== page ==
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I Normanni a Parigi (highlights)
Howarth, Karnéus; Banks, Novaro, Broadbent, Hall; Geoffrey Mitchell Choir, Philharmonia Orchestra, Stratford. Notes, texts and translations. Opera Rara ORR 249
Why don't we hear more Mercadante? His posthumous fate reminds me of that competition among salesmen in the film Glengarry Glen Ross,in which "third prize means You're fired." A fifth-place finish immediately behind Rossini, Bellini, Donizetti and Verdi would not seem a hanging offense, and yet….
Saverio Mercadante (1795–1860) wrote sixty operas, many successful, in competition with the immortals just cited. He influenced, and briefly championed, young Verdi. And his few recorded works, despite often mediocre performance, demonstrate a reliable melodic gift, skilled vocal crafting, dramatic intensity, and delightful surprises in orchestration. This world-premiere (albeit abridged) recording confirms those attributes.
On the debit side, his taste in librettos was faulty. In I Normanni a Parigi, the text reads like a parody — endless backstory, stilted language, formulaic adopted child, recognition scenes, reversals of allegiance. (My favorite line from the plot summary: "Ordamante … reveals, as soon as he is alone, that his allegiances and motives continue to be complex.") Mercadante also suffered from a shortage of individuality, the clear profile that can transcend formula and set a composer apart in a crowd. Finally, he was unlucky with his fans, never attracting a trend-setting champion such as Callas, Sutherland or Bartoli.
I Normanni reflects his more ornate style, before the streamlining that endeared his Il Giuramento (1837) to Verdi and made it almost forceful enough to catch on after some late-twentieth-century revivals. Even this 1832 effort has touches and passages that would surface in Macbeth, Ernani and Attila.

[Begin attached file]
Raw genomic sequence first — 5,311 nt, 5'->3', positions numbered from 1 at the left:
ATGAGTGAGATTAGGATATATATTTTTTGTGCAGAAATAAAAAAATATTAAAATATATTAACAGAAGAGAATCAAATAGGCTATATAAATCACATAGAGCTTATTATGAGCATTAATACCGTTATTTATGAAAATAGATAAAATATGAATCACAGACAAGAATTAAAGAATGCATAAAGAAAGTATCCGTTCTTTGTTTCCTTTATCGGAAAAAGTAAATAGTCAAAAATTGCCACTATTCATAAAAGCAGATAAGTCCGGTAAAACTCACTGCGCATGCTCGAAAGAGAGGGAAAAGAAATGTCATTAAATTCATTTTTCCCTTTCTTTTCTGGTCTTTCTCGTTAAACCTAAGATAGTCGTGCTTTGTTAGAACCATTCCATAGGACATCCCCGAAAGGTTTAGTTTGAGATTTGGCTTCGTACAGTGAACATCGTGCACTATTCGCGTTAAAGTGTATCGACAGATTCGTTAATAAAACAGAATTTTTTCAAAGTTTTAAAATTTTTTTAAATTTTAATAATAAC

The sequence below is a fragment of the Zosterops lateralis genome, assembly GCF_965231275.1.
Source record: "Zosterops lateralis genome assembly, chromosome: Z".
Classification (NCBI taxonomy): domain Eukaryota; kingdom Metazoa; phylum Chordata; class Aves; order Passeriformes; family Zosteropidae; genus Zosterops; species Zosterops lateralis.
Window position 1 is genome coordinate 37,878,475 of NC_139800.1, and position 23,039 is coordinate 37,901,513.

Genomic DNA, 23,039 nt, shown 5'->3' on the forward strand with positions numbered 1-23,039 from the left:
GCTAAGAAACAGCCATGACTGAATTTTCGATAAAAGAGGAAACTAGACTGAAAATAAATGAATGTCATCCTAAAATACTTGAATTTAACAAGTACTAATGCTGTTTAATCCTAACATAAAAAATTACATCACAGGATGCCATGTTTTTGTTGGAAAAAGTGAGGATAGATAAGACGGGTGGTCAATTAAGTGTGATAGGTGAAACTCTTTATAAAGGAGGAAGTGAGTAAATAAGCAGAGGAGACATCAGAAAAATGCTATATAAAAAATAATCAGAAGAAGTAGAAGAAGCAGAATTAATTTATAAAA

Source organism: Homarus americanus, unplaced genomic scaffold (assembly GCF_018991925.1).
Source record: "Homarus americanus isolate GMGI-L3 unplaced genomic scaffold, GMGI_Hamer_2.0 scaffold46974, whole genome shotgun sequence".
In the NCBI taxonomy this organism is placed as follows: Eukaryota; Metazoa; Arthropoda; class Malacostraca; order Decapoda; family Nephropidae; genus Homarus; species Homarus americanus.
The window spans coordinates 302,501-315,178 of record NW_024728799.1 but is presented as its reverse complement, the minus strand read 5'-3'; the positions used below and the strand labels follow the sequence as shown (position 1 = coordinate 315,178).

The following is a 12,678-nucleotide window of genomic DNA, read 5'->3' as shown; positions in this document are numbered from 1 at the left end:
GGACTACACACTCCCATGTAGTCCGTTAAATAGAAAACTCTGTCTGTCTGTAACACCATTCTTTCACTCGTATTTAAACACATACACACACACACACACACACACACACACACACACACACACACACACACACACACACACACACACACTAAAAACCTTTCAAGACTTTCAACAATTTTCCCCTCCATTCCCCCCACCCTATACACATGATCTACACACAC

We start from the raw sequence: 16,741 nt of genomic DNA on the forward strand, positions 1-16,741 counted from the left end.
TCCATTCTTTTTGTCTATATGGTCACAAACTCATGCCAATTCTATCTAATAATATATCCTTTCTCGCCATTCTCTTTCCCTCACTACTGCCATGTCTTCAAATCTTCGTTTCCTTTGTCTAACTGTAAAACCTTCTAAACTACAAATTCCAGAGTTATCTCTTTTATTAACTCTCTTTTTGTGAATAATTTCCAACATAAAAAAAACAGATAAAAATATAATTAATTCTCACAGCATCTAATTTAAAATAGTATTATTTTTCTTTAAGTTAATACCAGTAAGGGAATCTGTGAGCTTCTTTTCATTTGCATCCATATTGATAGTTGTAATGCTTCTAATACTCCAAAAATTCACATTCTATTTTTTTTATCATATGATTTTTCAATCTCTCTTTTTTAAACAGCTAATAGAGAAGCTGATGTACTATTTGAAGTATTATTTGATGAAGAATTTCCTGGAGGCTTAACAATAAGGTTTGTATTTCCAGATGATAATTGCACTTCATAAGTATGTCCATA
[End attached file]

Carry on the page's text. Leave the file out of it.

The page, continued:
In fact, for any fan of bel canto opera, much of this score is purely irresistible, especially with the benefit of conductor Stuart Stratford's ear for color, rhythm and phrasing, plus the committed, if variable, work of the singers. Mercadante was already loosening up, but not dismissing, the recitative–cavatina–cabaletta template, cobbling together complete scenes that move through contrasting phases with a semblance of spontaneity. One telling technique is the absorption of recitative into a propulsive, often up-tempo melody that admits variations, interruptions, intensifications, all prepared or underlined by a smart, empathetic orchestra.
One strong sequence is the Act IV reconciliation between the long-estranged couple Berta and Ordamante, played by the agile Judith Howarth and a smooth, nimble Italian baritone, Riccardo Novaro, the only cast member who does not oversing.
An earlier confrontation, between Berta and her son (don't ask), the trouser role of Osvino (sung by mezzo Katarina Karnéus), is notable for its vehemence, but even more for the quieter interval, a lilting cantilena in triple meter, "Cielo, non v'ha fra gli uomini," over the waves of a warm cello solo, decorated by clarinet flourishes.
The performance is never dull, but the excitement comes at some cost to precision and steadiness. The female leads, along with tenor Barry Banks, seem always ready to tap the adrenaline, lash out harshly, collide with guide rails (including proper pitch) and lunge at risky interpolated top notes.
Then there are treats such as Berta's final cavatina "Ah! Non mai … si ria non sono" — bel canto grace at its finest, interwoven with mellifluous French horn obbligato. Howarth is both stylish and affecting here, her vibrant timbre illuminating the arching line.
The Opera Rara label continues to help Mercadante's cause, mostly with dedicated samplings like this. But without true superstar singers, he is likely to remain a curiosity, and his operas rare.
DAVID J. BAKER
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